One game past the halfway mark of Notre Dame's 2013 regular season has marked the outset of the Irish's march to the BCS, and recognition is deserved by those who have carried the team to its 5-2 start.
There have been a slew of outstanding performances, flashy statistics and surprises, all making for what has been a rather eventful 2013 season.
We've coalesced those happenings into a series of awards: Offensive MVP, Defensive MVP, Best Play, Best Coach, Most Improved Player, Rookie of the Year and Surprise Star.
Let's get started.
During the past three seasons, the Irish offense enjoyed the luxury of possessing two of the most productive pass-catchers in school history: Michael Floyd and Tyler Eifert.
2013 marked the first season of the Brian Kelly era without either receiving threat on the roster, forcing another player to fill those monstrous shoes and become Notre Dame's clear cut No. 1 receiver.
Senior receiver TJ Jones has done just that, while also providing the type of leadership expected from a four-year starter. The Roswell, Ga. native has hauled in 37 receptions for 527 yards and five touchdowns this season, and is well on his way to eclipsing his 2012 season totals in receptions (50) and receiving yards (650).
The 6-foot, 195-pound receiver wasn't thought to be a legitimate NFL Draft prospect last season, but has quickly altered that perception, as NFLDraftScout.net ranks Jones as the 18th best receiver in the 2014 draft class.
The Irish's 2013 defense has certainly regressed from the legendary 2012 unit, though nose guard Louis Nix has maintained his consistently outstanding play.
"Irish Chocolate," as the 350-pound nose guard has come to be known by, has been just as sweet as expected for a Notre Dame defense seeking to fortify itself for an unbeaten second half of the season. For that dream to become a reality, the Irish will need Nix to continue at his current pace, which has been due in large part to his improved conditioning, via Tony Krausz of the Fort Wayne Journal Gazette.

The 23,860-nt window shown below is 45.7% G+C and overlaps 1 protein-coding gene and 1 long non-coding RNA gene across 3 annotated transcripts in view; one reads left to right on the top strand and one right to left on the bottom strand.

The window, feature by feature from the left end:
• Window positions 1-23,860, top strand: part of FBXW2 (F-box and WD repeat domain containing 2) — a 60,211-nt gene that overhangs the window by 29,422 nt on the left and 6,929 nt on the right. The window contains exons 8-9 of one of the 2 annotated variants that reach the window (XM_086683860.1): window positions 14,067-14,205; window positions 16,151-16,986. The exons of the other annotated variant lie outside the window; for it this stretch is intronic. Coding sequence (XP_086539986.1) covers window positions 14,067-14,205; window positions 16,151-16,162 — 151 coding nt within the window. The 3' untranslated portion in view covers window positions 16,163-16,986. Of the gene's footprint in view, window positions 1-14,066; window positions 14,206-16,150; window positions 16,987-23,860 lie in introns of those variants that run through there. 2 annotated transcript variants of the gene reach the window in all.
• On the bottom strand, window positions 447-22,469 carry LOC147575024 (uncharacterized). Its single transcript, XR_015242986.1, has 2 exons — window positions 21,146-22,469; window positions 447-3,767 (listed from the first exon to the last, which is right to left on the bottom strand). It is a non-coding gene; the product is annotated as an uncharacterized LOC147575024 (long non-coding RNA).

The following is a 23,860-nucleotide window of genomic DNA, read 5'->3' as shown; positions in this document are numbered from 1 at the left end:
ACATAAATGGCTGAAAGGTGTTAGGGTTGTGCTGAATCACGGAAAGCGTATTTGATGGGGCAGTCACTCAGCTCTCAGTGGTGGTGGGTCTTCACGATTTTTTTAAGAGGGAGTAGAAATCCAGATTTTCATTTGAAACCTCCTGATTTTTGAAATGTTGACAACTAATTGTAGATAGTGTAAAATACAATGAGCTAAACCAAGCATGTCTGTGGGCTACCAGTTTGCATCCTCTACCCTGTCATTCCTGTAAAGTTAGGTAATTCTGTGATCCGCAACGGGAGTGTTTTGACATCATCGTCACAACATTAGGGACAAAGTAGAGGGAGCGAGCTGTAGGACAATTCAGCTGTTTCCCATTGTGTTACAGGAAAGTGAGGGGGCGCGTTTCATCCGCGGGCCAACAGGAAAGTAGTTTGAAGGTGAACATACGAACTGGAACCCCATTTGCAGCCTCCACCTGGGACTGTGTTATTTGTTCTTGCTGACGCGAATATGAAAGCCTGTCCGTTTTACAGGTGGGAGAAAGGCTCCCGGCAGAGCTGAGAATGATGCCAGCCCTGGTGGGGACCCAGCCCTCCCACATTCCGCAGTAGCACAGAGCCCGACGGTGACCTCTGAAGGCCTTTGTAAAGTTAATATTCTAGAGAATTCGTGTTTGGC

It's something I've been working on for a while," Nix said. "Since spring football, we talked about me staying on the field more. Going from like 40 to 50 snaps, I think I played like 73 the last game (Oklahoma). It's just a lot of improvement with my loss of weight and my conditioning."
Nix is a true game-changer in every sense of the term, and NFL teams have certainly taken notice.
In Bleacher Report NFL Draft Lead Writer Matt Miller's most recent 2014 mock draft, he projected Nix to be selected 13th overall to the St. Louis Rams.
Tied with Purdue at 17 early in the third quarter of the teams' meeting in West Lafayette, Ind., earlier this season, wide receiver DaVaris Daniels delivered what may end up as the Irish offense's most explosive reception of the season.
Lined up wide right, Daniels found himself in single coverage, which quarterback Tommy Rees immediately recognized.
Rees delivered a flawless pass to the 6-foot-2, 190-pound receiver, who outmaneuvered the Boilermaker defensive back, and the sideline, en route to a key 82-yard touchdown reception.
If you're looking for Notre Dame's most outstanding positional unit at this point in the season, look no further than the Irish offensive line.